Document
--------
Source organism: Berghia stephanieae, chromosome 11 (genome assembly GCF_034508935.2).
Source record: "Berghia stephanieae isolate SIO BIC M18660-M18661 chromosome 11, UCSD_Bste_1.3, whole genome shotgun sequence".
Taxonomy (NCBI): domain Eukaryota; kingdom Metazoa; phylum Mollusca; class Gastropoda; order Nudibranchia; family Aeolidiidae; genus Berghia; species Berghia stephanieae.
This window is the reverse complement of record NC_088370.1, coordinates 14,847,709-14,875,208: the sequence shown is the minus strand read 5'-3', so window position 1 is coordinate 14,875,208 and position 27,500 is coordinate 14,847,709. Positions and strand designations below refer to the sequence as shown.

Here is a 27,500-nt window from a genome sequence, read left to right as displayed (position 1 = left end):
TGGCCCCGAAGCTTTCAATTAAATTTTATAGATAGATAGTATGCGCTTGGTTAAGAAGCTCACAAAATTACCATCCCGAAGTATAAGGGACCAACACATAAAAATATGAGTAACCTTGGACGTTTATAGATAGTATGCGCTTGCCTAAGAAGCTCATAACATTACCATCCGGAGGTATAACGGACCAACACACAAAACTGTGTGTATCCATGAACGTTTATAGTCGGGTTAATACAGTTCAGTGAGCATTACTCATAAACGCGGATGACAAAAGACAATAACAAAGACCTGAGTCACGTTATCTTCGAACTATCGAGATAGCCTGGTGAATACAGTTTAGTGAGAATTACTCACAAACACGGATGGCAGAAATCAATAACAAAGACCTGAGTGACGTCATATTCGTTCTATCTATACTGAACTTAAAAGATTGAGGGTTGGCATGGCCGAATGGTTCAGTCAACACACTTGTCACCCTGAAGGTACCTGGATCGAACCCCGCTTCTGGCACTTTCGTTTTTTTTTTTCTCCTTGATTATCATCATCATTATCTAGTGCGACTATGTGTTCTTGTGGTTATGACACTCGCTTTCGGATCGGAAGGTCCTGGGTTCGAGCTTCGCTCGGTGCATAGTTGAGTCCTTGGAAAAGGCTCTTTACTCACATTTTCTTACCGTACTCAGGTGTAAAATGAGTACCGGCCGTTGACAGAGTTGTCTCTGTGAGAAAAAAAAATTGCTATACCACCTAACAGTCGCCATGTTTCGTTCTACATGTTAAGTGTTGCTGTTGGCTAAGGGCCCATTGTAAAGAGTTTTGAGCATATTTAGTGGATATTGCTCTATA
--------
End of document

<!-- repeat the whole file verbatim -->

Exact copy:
Source organism: Berghia stephanieae, chromosome 11 (genome assembly GCF_034508935.2).
Source record: "Berghia stephanieae isolate SIO BIC M18660-M18661 chromosome 11, UCSD_Bste_1.3, whole genome shotgun sequence".
Taxonomy (NCBI): domain Eukaryota; kingdom Metazoa; phylum Mollusca; class Gastropoda; order Nudibranchia; family Aeolidiidae; genus Berghia; species Berghia stephanieae.
This window is the reverse complement of record NC_088370.1, coordinates 14,847,709-14,875,208: the sequence shown is the minus strand read 5'-3', so window position 1 is coordinate 14,875,208 and position 27,500 is coordinate 14,847,709. Positions and strand designations below refer to the sequence as shown.

Here is a 27,500-nt window from a genome sequence, read left to right as displayed (position 1 = left end):
TGGCCCCGAAGCTTTCAATTAAATTTTATAGATAGATAGTATGCGCTTGGTTAAGAAGCTCACAAAATTACCATCCCGAAGTATAAGGGACCAACACATAAAAATATGAGTAACCTTGGACGTTTATAGATAGTATGCGCTTGCCTAAGAAGCTCATAACATTACCATCCGGAGGTATAACGGACCAACACACAAAACTGTGTGTATCCATGAACGTTTATAGTCGGGTTAATACAGTTCAGTGAGCATTACTCATAAACGCGGATGACAAAAGACAATAACAAAGACCTGAGTCACGTTATCTTCGAACTATCGAGATAGCCTGGTGAATACAGTTTAGTGAGAATTACTCACAAACACGGATGGCAGAAATCAATAACAAAGACCTGAGTGACGTCATATTCGTTCTATCTATACTGAACTTAAAAGATTGAGGGTTGGCATGGCCGAATGGTTCAGTCAACACACTTGTCACCCTGAAGGTACCTGGATCGAACCCCGCTTCTGGCACTTTCGTTTTTTTTTTTCTCCTTGATTATCATCATCATTATCTAGTGCGACTATGTGTTCTTGTGGTTATGACACTCGCTTTCGGATCGGAAGGTCCTGGGTTCGAGCTTCGCTCGGTGCATAGTTGAGTCCTTGGAAAAGGCTCTTTACTCACATTTTCTTACCGTACTCAGGTGTAAAATGAGTACCGGCCGTTGACAGAGTTGTCTCTGTGAGAAAAAAAAATTGCTATACCACCTAACAGTCGCCATGTTTCGTTCTACATGTTAAGTGTTGCTGTTGGCTAAGGGCCCATTGTAAAGAGTTTTGAGCATATTTAGTGGATATTGCTCTATA